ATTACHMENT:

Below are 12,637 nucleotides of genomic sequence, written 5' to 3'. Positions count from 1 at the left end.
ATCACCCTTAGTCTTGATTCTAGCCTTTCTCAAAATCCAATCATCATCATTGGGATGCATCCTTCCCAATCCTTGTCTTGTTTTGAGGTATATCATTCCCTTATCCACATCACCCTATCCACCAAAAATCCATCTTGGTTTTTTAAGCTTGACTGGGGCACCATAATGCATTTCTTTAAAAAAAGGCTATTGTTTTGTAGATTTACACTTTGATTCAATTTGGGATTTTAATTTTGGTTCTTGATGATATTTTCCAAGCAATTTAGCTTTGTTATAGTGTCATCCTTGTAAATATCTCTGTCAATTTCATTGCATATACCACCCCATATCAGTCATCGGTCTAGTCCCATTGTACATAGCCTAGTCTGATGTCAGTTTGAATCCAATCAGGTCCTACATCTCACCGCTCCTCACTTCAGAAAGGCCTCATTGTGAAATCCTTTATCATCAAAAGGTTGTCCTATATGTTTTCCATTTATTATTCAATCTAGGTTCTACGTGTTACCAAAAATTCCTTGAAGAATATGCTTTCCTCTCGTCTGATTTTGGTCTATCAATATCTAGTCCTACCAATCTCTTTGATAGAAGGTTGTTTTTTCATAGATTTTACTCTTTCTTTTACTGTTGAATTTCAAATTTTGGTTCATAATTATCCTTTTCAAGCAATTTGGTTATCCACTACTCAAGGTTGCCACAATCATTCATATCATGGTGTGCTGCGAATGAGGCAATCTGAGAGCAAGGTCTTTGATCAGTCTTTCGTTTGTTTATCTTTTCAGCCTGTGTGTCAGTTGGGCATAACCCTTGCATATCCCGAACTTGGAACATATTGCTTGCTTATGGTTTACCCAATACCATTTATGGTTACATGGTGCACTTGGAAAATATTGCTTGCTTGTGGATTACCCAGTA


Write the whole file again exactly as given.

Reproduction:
Below are 12,637 nucleotides of genomic sequence, written 5' to 3'. Positions count from 1 at the left end.
ATCACCCTTAGTCTTGATTCTAGCCTTTCTCAAAATCCAATCATCATCATTGGGATGCATCCTTCCCAATCCTTGTCTTGTTTTGAGGTATATCATTCCCTTATCCACATCACCCTATCCACCAAAAATCCATCTTGGTTTTTTAAGCTTGACTGGGGCACCATAATGCATTTCTTTAAAAAAAGGCTATTGTTTTGTAGATTTACACTTTGATTCAATTTGGGATTTTAATTTTGGTTCTTGATGATATTTTCCAAGCAATTTAGCTTTGTTATAGTGTCATCCTTGTAAATATCTCTGTCAATTTCATTGCATATACCACCCCATATCAGTCATCGGTCTAGTCCCATTGTACATAGCCTAGTCTGATGTCAGTTTGAATCCAATCAGGTCCTACATCTCACCGCTCCTCACTTCAGAAAGGCCTCATTGTGAAATCCTTTATCATCAAAAGGTTGTCCTATATGTTTTCCATTTATTATTCAATCTAGGTTCTACGTGTTACCAAAAATTCCTTGAAGAATATGCTTTCCTCTCGTCTGATTTTGGTCTATCAATATCTAGTCCTACCAATCTCTTTGATAGAAGGTTGTTTTTTCATAGATTTTACTCTTTCTTTTACTGTTGAATTTCAAATTTTGGTTCATAATTATCCTTTTCAAGCAATTTGGTTATCCACTACTCAAGGTTGCCACAATCATTCATATCATGGTGTGCTGCGAATGAGGCAATCTGAGAGCAAGGTCTTTGATCAGTCTTTCGTTTGTTTATCTTTTCAGCCTGTGTGTCAGTTGGGCATAACCCTTGCATATCCCGAACTTGGAACATATTGCTTGCTTATGGTTTACCCAATACCATTTATGGTTACATGGTGCACTTGGAAAATATTGCTTGCTTGTGGATTACCCAGTA